I participated in the UCU strike action on Thursday and Friday this week, so it was a three-day week for me. I spent much of this time researching RDF, SKOS and OWL semantic web technologies in an attempt to understand them better in the hope that they might be of some use for future thesaurus projects. I’ll be giving a paper about this at a workshop in January so I’m not going to say too much about my investigations here. There is a lot to learn about, however, and I can see me spending quite a lot more time on this in the coming weeks.
Other than this I returned to working on the Anglo-Norman Dictionary. I added in a line of text that had somehow been omitted from one of the Textbase XML files and added in a facility to enable project staff to delete an entry from the dictionary. In reality this just deactivates the entry, removing it from the front-end but still keeping a record of it in the database in case the entry needs to be reinstated. I also spoke to the editor about some proposed changes to the dictionary management system and begin to think about how these new features will function and how they will be developed.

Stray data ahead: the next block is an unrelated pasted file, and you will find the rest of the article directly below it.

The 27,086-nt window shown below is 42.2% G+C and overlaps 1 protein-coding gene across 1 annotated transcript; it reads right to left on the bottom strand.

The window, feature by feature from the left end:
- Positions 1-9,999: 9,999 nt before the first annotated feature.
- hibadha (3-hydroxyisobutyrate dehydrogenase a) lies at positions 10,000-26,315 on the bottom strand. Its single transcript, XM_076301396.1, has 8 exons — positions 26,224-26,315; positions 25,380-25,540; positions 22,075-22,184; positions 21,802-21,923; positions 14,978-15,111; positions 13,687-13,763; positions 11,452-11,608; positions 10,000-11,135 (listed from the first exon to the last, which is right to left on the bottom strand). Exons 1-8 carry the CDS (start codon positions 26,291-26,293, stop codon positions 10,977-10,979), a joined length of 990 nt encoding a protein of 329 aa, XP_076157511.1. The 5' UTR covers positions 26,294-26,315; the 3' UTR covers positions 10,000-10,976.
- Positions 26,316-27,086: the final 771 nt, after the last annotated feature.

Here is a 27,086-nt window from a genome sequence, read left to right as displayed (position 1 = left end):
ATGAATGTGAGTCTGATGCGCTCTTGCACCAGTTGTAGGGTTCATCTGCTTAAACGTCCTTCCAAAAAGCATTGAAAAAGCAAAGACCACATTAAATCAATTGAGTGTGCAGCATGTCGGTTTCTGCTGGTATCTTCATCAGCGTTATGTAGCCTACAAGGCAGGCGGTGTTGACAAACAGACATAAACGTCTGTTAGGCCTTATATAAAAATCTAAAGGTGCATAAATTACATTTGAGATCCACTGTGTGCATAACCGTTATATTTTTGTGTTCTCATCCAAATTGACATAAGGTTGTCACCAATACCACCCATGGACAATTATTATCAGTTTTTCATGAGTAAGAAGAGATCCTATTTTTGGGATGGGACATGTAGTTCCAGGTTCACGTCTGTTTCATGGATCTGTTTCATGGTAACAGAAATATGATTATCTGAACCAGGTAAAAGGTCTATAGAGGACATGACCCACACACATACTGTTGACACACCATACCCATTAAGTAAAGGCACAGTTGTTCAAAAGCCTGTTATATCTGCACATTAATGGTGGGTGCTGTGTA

For the Books and Borrowing project I had a chat with IT Services at Stirling about setting up an Apache Solr system for the project. It’s looking like we will be able to proceed with this option, which will be great. I also had a chat with Jennifer Smith about the new Speak For Yersel project areas. It looks like I’ll be creating the new resources around February next year. I also fixed an issue with the Place-names of Iona data export tool and discussed a new label that will be applied to data for the ‘About’ box for entries in the Dictionaries of the Scots Language.
I also prepared for next week’s interview panel and engaged in a discussion with IT Services about the future of the servers that are hosted in the College of Arts.